The simple reality is that someone who’s worked as a barista at Starbucks (NASDAQ:SBUX) for 20 years and has diligently saved a significant portion of his or her pay, might be more “accredited” than the corporate lawyer with a spending addiction. 

Smart investors come in all packages. There is no one-size-fits-all private investor. More importantly, despite raising more than $7 million in funding since its founding in 2010, anyone with $250 can invest in Fancy. 

You don’t have to be accredited to get in on the action.

Why Fancy?

There is a twice-yearly craft show in my hometown of Toronto called the One of a Kind Show. It brings in artisans from all over Ontario, Quebec, and beyond, who sell their one-of-a-kind creations to shoppers who take in the show each year and never leave empty-handed. reminds me of this kind of show, which I’m sure exists in every major town in North America. However, given what’s transpired with the novel coronavirus and Covid-19, buying these items for yourself or as a gift, has become the norm.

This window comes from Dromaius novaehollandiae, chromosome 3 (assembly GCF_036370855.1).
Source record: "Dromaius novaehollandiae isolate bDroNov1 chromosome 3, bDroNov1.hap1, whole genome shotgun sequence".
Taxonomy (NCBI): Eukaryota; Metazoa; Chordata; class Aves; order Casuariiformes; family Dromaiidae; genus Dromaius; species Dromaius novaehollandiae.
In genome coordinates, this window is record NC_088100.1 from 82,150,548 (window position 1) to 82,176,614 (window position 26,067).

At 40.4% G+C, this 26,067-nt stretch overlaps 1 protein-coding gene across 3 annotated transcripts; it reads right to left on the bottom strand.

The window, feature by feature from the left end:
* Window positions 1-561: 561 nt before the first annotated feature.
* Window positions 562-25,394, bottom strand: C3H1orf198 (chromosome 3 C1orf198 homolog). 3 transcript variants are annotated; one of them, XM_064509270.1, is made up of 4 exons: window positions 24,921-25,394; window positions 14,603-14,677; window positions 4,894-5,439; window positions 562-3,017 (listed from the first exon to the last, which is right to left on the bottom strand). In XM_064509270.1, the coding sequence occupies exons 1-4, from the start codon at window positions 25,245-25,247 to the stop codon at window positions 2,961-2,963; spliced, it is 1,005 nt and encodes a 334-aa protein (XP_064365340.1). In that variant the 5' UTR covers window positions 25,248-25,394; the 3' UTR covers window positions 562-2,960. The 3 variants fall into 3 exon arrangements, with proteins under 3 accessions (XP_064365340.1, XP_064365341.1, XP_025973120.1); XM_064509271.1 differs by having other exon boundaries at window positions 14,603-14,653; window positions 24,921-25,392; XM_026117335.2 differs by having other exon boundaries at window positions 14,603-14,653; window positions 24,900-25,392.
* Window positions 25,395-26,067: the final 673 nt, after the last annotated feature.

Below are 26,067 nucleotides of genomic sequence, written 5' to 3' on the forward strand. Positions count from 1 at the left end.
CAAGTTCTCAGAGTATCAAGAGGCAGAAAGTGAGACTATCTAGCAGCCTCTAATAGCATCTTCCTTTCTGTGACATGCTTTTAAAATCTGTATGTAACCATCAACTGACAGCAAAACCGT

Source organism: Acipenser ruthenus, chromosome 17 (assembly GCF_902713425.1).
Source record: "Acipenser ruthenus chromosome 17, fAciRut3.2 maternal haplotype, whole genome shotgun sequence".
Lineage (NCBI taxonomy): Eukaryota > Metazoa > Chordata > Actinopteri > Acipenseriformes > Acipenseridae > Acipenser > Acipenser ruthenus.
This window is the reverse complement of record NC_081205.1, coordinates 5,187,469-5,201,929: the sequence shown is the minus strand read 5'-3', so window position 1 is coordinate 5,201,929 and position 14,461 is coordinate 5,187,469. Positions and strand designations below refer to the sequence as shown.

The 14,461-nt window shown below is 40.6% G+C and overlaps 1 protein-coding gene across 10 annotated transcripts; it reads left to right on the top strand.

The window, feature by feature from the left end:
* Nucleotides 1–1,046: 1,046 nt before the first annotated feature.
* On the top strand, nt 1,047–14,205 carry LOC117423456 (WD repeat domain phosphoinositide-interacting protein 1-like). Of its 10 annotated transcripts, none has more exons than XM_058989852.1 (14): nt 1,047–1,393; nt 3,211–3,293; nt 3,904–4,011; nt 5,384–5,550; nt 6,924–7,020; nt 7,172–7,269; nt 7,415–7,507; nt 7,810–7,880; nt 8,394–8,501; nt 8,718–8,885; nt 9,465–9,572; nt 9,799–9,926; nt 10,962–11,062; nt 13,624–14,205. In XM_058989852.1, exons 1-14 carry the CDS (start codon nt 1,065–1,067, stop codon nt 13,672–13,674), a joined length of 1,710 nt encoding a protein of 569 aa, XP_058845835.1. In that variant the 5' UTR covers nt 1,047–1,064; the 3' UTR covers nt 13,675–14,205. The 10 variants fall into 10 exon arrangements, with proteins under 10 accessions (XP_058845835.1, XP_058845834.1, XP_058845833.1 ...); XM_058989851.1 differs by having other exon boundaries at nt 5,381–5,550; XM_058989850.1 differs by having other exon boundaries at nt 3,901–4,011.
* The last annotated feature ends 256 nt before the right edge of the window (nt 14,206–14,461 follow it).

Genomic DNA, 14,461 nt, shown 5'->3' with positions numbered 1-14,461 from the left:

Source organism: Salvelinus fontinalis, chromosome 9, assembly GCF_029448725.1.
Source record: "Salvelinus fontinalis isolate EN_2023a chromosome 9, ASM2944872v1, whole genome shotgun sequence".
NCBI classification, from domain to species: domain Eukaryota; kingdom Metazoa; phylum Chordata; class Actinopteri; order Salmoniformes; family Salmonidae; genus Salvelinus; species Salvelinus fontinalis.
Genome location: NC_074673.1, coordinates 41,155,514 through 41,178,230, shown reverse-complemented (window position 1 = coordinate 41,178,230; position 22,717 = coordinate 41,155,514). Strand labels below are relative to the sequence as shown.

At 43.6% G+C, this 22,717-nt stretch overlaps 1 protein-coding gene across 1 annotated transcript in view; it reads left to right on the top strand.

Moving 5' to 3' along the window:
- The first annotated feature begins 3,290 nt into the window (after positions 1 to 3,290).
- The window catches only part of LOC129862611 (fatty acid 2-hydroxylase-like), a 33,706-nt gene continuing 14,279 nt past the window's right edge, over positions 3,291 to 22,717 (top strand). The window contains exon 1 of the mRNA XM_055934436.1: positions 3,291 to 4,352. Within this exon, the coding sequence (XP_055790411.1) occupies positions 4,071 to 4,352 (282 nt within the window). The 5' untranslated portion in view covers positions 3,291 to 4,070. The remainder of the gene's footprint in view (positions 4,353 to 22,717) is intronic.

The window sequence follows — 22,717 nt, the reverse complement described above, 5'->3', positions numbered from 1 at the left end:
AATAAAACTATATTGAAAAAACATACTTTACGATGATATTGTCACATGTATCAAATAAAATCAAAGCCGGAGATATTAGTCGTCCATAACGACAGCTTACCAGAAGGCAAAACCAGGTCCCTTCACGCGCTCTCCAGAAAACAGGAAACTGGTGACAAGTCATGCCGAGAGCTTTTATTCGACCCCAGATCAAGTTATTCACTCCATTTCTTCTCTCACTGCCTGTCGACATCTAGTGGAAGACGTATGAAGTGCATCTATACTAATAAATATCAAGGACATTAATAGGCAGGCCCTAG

Don’t get me wrong, if I still lived in Toronto, I would always attend in person, but an online site gives you gift possibilities 365 days a year. 

As a business, it’s no overnight success, despite the traction it’s gained in the past decade. 

More than 12 million accounts have been created on Fancy since 2010. Those accounts have been offered more than 200,000 products to buy from its 800+ retail partners. It’s processed more than 2 million transactions across 120 countries.